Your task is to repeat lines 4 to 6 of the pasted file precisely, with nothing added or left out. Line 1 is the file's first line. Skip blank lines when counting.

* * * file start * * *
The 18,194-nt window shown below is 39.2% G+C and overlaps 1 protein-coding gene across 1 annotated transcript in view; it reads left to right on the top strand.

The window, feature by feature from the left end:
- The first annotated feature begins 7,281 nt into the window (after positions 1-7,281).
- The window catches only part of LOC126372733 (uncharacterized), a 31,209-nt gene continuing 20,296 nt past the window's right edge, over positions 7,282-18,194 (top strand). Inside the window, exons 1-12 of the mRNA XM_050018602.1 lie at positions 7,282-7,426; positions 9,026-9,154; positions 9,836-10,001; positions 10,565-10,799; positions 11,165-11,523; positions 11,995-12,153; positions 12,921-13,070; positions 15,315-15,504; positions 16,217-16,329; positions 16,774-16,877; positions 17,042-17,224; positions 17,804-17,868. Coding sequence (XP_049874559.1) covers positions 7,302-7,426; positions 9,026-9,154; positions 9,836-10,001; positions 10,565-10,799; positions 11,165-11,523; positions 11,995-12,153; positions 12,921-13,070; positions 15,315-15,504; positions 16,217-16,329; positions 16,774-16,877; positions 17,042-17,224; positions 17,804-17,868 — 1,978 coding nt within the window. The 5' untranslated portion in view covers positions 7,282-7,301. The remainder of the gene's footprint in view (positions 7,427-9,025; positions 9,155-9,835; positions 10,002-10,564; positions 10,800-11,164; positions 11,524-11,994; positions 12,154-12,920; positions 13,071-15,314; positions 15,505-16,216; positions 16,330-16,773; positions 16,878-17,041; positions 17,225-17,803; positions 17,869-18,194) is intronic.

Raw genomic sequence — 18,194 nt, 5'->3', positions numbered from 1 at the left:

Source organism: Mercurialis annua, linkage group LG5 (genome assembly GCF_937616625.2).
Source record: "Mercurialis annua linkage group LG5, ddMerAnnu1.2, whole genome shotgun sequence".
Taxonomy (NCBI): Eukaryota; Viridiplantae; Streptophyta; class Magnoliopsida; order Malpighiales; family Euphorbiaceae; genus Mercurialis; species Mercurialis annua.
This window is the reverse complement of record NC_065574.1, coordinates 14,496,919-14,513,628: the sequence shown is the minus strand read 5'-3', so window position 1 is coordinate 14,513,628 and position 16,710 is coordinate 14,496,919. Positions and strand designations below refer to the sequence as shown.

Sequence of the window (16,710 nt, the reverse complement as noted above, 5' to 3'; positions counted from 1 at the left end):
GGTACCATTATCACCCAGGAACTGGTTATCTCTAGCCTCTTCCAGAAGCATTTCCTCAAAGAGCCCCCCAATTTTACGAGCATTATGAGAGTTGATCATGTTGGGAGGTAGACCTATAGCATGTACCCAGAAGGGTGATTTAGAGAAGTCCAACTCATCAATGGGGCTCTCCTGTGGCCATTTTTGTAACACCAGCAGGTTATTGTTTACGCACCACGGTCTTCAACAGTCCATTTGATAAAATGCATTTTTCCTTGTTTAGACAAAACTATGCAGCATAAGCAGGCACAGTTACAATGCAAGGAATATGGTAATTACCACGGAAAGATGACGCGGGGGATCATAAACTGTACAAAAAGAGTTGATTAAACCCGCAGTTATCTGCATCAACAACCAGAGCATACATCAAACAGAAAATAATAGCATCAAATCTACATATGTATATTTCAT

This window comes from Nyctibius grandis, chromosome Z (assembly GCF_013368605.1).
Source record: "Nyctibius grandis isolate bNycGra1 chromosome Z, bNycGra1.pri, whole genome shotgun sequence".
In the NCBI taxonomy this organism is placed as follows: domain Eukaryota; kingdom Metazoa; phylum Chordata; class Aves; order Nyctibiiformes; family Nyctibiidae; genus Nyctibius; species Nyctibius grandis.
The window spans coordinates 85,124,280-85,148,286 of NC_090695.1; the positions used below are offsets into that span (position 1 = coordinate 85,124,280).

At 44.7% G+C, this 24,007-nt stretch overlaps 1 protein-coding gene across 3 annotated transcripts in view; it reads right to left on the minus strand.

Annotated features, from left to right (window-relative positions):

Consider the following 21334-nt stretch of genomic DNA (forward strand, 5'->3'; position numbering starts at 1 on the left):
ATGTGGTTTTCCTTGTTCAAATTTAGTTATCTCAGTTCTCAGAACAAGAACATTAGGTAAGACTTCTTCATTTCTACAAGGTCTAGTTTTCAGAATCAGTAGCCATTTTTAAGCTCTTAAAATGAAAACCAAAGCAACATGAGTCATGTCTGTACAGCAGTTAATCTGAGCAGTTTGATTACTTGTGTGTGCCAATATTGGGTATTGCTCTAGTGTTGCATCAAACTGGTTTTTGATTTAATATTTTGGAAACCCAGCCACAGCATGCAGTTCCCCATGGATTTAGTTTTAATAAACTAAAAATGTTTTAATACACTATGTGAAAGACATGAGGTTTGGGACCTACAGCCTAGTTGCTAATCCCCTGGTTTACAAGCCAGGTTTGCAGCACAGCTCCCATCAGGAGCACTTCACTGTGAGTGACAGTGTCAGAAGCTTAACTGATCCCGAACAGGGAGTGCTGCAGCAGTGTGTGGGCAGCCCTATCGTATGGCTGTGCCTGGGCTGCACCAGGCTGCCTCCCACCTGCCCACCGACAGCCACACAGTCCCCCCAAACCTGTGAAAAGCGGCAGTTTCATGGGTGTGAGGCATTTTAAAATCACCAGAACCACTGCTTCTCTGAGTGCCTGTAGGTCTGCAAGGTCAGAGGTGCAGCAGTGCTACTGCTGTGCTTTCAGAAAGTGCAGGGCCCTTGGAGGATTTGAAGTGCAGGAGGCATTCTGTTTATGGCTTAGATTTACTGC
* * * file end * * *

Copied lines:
- The window catches only part of LOC126372733 (uncharacterized), a 31,209-nt gene continuing 20,296 nt past the window's right edge, over positions 7,282-18,194 (top strand). Inside the window, exons 1-12 of the mRNA XM_050018602.1 lie at positions 7,282-7,426; positions 9,026-9,154; positions 9,836-10,001; positions 10,565-10,799; positions 11,165-11,523; positions 11,995-12,153; positions 12,921-13,070; positions 15,315-15,504; positions 16,217-16,329; positions 16,774-16,877; positions 17,042-17,224; positions 17,804-17,868. Coding sequence (XP_049874559.1) covers positions 7,302-7,426; positions 9,026-9,154; positions 9,836-10,001; positions 10,565-10,799; positions 11,165-11,523; positions 11,995-12,153; positions 12,921-13,070; positions 15,315-15,504; positions 16,217-16,329; positions 16,774-16,877; positions 17,042-17,224; positions 17,804-17,868 — 1,978 coding nt within the window. The 5' untranslated portion in view covers positions 7,282-7,301. The remainder of the gene's footprint in view (positions 7,427-9,025; positions 9,155-9,835; positions 10,002-10,564; positions 10,800-11,164; positions 11,524-11,994; positions 12,154-12,920; positions 13,071-15,314; positions 15,505-16,216; positions 16,330-16,773; positions 16,878-17,041; positions 17,225-17,803; positions 17,869-18,194) is intronic.

Raw genomic sequence — 18,194 nt, 5'->3', positions numbered from 1 at the left:

Source organism: Mercurialis annua, linkage group LG5 (genome assembly GCF_937616625.2).